Keep the car very slow as you will need to constantly look around in all directions and be accurate with your reference points. Once you are happy the cars are level, stop the car.

Your car is now at it’s point-of-turn. It is likely just for information purposes, that the examiner will ask you to reverse parallel park behind a single car and not in between 2 cars.

One Turn To The Left

Whilst reversing you will be steering one full turn to the left. This is called the point-of-turn and the front of your car will swing out into the road. This is the most hazardous part of the manoeuvre.

Before moving the car or steering, You need to make sure that its safe. This means checking the centre and right mirror and your right blind spot in case there maybe cyclists you can’t see in the mirrors.

If you are happy it is all clear, look in the direction the car is travelling (out the rear windscreen) and very slowly move the car backwards. Just as you move the car, steer 1 complete turn (360 degrees) to the left. By turning the wheel one turn to the left instead of full left lock, it will make the turning angle slightly shallower and This will eliminate the possibility of your car turning into the car you are parking behind.

When The Front is At Two O'clock - one turn right

If we imagine a clockface, the vehicle in front of us is parked in the 12 o'clock position.

We want the front of our car to be at the 2 o'clock position - using this as a focal point is easier to show via pictures or for the pupil to grasp, than you saying 45 degrees/a pizza slice/ any other methods that for most pupils is hard to quantify and imagine.

As the front of the car gets to the 2 o'clock position, your pupil will need to turn one full turn to the right. This will straighten the wheels and allow the car to come back towards the kerb.

This is where we need our next focal point.

When the handle is at the kerb -Full right lock

When the handle is at the kerb -Full right lock

You will now need to establish the next reference point.

Whilst reversing to this focal point, you will need constant all-round observation and likely needing to stop, if you are reversing towards pedestrians, stop, allow them to pass before proceeding. Don’t forget to make frequent checks out the rear windscreen.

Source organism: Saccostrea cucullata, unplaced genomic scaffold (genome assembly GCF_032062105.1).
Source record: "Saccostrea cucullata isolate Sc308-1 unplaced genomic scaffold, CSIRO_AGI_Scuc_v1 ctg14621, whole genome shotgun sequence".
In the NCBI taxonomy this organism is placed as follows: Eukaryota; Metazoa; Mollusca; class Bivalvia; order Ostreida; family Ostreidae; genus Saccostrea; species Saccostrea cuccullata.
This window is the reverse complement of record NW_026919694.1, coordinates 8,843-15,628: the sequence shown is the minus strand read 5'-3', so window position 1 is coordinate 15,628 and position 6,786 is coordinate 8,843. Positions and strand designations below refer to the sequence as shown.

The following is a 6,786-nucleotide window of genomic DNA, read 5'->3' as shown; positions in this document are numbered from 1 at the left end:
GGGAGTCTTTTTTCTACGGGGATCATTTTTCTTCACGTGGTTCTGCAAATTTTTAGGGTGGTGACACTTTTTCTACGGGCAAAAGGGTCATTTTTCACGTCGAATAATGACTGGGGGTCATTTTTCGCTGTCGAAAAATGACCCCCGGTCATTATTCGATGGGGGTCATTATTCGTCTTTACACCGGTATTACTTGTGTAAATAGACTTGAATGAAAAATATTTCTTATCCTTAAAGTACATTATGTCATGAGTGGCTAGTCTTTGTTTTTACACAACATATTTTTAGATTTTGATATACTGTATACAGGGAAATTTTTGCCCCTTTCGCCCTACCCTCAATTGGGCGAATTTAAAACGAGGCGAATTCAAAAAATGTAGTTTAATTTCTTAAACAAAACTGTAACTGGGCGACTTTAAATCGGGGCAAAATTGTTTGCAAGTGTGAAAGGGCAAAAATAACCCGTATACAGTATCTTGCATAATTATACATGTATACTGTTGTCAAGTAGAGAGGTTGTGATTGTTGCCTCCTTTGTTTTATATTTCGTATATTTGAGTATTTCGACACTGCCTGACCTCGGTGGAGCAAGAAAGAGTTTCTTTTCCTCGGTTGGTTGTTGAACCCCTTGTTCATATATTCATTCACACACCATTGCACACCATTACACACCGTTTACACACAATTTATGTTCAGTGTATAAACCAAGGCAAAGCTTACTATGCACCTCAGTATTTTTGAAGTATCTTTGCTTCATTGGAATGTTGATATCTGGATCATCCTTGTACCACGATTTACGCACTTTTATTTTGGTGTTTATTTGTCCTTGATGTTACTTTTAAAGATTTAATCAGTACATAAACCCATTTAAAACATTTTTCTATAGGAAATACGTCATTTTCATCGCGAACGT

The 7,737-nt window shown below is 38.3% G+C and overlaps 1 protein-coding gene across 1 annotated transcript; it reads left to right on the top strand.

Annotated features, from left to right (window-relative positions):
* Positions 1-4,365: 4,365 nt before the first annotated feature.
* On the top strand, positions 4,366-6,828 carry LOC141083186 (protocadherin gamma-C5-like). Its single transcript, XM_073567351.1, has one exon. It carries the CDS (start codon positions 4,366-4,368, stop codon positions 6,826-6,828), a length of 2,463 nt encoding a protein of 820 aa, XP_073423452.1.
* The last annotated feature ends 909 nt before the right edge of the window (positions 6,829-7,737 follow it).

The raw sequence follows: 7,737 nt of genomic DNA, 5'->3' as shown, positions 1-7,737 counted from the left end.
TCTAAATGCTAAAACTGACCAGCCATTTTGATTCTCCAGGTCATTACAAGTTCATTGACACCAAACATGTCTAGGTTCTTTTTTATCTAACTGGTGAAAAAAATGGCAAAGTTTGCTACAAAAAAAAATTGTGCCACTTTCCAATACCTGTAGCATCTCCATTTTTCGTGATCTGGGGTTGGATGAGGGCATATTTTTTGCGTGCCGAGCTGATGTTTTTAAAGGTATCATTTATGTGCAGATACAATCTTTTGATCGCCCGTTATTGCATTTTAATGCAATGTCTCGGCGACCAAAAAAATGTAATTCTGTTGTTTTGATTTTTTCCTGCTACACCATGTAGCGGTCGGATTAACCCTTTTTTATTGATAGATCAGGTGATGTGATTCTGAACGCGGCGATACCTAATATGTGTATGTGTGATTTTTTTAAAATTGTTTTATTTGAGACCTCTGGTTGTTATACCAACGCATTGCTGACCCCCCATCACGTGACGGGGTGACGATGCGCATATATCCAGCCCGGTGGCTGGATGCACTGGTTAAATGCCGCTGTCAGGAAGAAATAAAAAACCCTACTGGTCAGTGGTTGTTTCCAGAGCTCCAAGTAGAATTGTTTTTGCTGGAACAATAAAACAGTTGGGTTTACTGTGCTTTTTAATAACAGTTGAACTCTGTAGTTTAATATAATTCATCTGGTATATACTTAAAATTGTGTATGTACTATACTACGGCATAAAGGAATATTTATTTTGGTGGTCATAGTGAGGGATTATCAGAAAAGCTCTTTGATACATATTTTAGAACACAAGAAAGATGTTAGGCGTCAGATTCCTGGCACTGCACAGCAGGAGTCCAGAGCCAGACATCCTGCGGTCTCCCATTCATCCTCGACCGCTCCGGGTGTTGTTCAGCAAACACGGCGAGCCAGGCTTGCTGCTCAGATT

This reference point can vary from car to car, but to give an idea of what usually works is to use your left mirror and when the front door handle in the mirror gets to a certain point (usually just touching/half way/fully over), that’s the time to right lock the steering. Whichever reference point you use, once you reach it, stop. By stopping at each reference point, it breaks down the manoeuvre into bite size pieces and allows the pupil to make sure of each focal point and allows you as the instructor to know at each point if its going to plan or is about to go wrong.

When The Front Of the Car comes Level with The kerb - one and a half turns to the left

It may be an idea to choose a reference point that may ultimately leave too much of a gap from the kerb to eliminate hitting it. Don’t be fooled into thinking the reverse parallel park has to be completed in one single perfect move. It’s better to adjust than hit the kerb as this may result in a test failure.

At your reference point, steer full right lock. This will bring the car in parallel to the kerb. As you are slowly reversing, keep looking all around but also make frequent checks in your left mirror to assess:

  • if your car is parallel from the kerb and a suitable distance from the kerb (around 30cm) to stop.
  • if your car is too far from the kerb and needs adjusting

If you feel the car is a suitable distance from the kerb and do not need to adjust, just before you stop, steer your wheel to the left 1 turn to straighten up the front wheels.

If you are too far from the kerb, then essentially you will need to go back to the 2 O'clock position and then reverse to get the correct focal point.

For this second point-of-turn, you may need to establish a different reference point. Once the front of the car in the mirror is level with the kerb then turn one and a half turns to the left to straighten the wheels

Come Back until You see the Top Half of The car Infronts Tyres.

Once stopped, apply the handbrake and select neutral. There are potentially many reference points to remember in this manoeuvre. With a lot of practice you will remember them all and it will become easy.